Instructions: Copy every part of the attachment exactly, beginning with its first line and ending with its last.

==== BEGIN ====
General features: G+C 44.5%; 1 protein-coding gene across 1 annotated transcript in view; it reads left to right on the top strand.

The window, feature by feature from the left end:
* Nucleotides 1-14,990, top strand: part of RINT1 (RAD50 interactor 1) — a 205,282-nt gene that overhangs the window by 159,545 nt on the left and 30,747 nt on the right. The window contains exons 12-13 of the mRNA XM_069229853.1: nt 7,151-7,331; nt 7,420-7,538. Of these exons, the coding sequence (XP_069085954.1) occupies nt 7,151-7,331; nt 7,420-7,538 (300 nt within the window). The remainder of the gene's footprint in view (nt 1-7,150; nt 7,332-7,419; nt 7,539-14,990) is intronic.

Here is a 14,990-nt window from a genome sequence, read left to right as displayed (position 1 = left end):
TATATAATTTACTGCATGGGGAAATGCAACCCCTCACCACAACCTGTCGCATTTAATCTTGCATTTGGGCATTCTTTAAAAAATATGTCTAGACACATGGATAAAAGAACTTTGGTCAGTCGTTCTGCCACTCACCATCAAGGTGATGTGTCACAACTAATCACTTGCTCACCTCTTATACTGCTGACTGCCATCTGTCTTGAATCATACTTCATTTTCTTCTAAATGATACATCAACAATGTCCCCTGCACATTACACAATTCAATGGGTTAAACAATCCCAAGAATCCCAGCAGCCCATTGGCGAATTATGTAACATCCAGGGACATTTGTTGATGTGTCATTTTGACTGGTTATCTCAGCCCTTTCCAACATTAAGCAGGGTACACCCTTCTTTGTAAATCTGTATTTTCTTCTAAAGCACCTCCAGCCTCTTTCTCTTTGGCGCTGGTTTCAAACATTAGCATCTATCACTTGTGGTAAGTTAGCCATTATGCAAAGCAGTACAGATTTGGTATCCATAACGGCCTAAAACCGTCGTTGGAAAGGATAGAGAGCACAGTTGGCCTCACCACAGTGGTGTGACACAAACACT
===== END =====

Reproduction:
General features: G+C 44.5%; 1 protein-coding gene across 1 annotated transcript in view; it reads left to right on the top strand.

The window, feature by feature from the left end:
* Nucleotides 1-14,990, top strand: part of RINT1 (RAD50 interactor 1) — a 205,282-nt gene that overhangs the window by 159,545 nt on the left and 30,747 nt on the right. The window contains exons 12-13 of the mRNA XM_069229853.1: nt 7,151-7,331; nt 7,420-7,538. Of these exons, the coding sequence (XP_069085954.1) occupies nt 7,151-7,331; nt 7,420-7,538 (300 nt within the window). The remainder of the gene's footprint in view (nt 1-7,150; nt 7,332-7,419; nt 7,539-14,990) is intronic.

Here is a 14,990-nt window from a genome sequence, read left to right as displayed (position 1 = left end):
TATATAATTTACTGCATGGGGAAATGCAACCCCTCACCACAACCTGTCGCATTTAATCTTGCATTTGGGCATTCTTTAAAAAATATGTCTAGACACATGGATAAAAGAACTTTGGTCAGTCGTTCTGCCACTCACCATCAAGGTGATGTGTCACAACTAATCACTTGCTCACCTCTTATACTGCTGACTGCCATCTGTCTTGAATCATACTTCATTTTCTTCTAAATGATACATCAACAATGTCCCCTGCACATTACACAATTCAATGGGTTAAACAATCCCAAGAATCCCAGCAGCCCATTGGCGAATTATGTAACATCCAGGGACATTTGTTGATGTGTCATTTTGACTGGTTATCTCAGCCCTTTCCAACATTAAGCAGGGTACACCCTTCTTTGTAAATCTGTATTTTCTTCTAAAGCACCTCCAGCCTCTTTCTCTTTGGCGCTGGTTTCAAACATTAGCATCTATCACTTGTGGTAAGTTAGCCATTATGCAAAGCAGTACAGATTTGGTATCCATAACGGCCTAAAACCGTCGTTGGAAAGGATAGAGAGCACAGTTGGCCTCACCACAGTGGTGTGACACAAACACT